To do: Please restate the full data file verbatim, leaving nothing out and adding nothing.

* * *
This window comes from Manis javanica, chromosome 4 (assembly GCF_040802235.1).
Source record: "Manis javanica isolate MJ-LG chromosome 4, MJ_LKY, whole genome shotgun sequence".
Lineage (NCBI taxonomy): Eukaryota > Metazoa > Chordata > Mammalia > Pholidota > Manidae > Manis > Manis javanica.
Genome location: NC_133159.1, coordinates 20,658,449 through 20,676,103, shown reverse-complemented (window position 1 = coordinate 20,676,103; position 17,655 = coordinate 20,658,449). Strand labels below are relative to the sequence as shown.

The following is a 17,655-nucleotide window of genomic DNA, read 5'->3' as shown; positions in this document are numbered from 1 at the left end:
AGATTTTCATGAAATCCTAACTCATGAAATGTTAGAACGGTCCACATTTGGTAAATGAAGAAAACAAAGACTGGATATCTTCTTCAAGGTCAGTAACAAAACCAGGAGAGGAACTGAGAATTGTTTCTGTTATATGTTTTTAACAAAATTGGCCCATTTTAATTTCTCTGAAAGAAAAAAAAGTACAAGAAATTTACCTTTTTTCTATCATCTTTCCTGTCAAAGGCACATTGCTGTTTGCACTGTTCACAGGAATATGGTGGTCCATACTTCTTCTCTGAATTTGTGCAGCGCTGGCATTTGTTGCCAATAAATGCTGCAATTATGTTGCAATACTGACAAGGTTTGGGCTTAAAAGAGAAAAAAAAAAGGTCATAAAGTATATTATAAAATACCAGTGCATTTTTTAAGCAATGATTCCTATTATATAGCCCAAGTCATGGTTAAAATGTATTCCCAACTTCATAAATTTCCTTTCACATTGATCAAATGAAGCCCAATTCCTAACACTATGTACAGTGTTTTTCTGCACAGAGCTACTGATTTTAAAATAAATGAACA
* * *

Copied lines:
This window comes from Manis javanica, chromosome 4 (assembly GCF_040802235.1).
Source record: "Manis javanica isolate MJ-LG chromosome 4, MJ_LKY, whole genome shotgun sequence".
Lineage (NCBI taxonomy): Eukaryota > Metazoa > Chordata > Mammalia > Pholidota > Manidae > Manis > Manis javanica.
Genome location: NC_133159.1, coordinates 20,658,449 through 20,676,103, shown reverse-complemented (window position 1 = coordinate 20,676,103; position 17,655 = coordinate 20,658,449). Strand labels below are relative to the sequence as shown.

The following is a 17,655-nucleotide window of genomic DNA, read 5'->3' as shown; positions in this document are numbered from 1 at the left end:
AGATTTTCATGAAATCCTAACTCATGAAATGTTAGAACGGTCCACATTTGGTAAATGAAGAAAACAAAGACTGGATATCTTCTTCAAGGTCAGTAACAAAACCAGGAGAGGAACTGAGAATTGTTTCTGTTATATGTTTTTAACAAAATTGGCCCATTTTAATTTCTCTGAAAGAAAAAAAAGTACAAGAAATTTACCTTTTTTCTATCATCTTTCCTGTCAAAGGCACATTGCTGTTTGCACTGTTCACAGGAATATGGTGGTCCATACTTCTTCTCTGAATTTGTGCAGCGCTGGCATTTGTTGCCAATAAATGCTGCAATTATGTTGCAATACTGACAAGGTTTGGGCTTAAAAGAGAAAAAAAAAAGGTCATAAAGTATATTATAAAATACCAGTGCATTTTTTAAGCAATGATTCCTATTATATAGCCCAAGTCATGGTTAAAATGTATTCCCAACTTCATAAATTTCCTTTCACATTGATCAAATGAAGCCCAATTCCTAACACTATGTACAGTGTTTTTCTGCACAGAGCTACTGATTTTAAAATAAATGAACA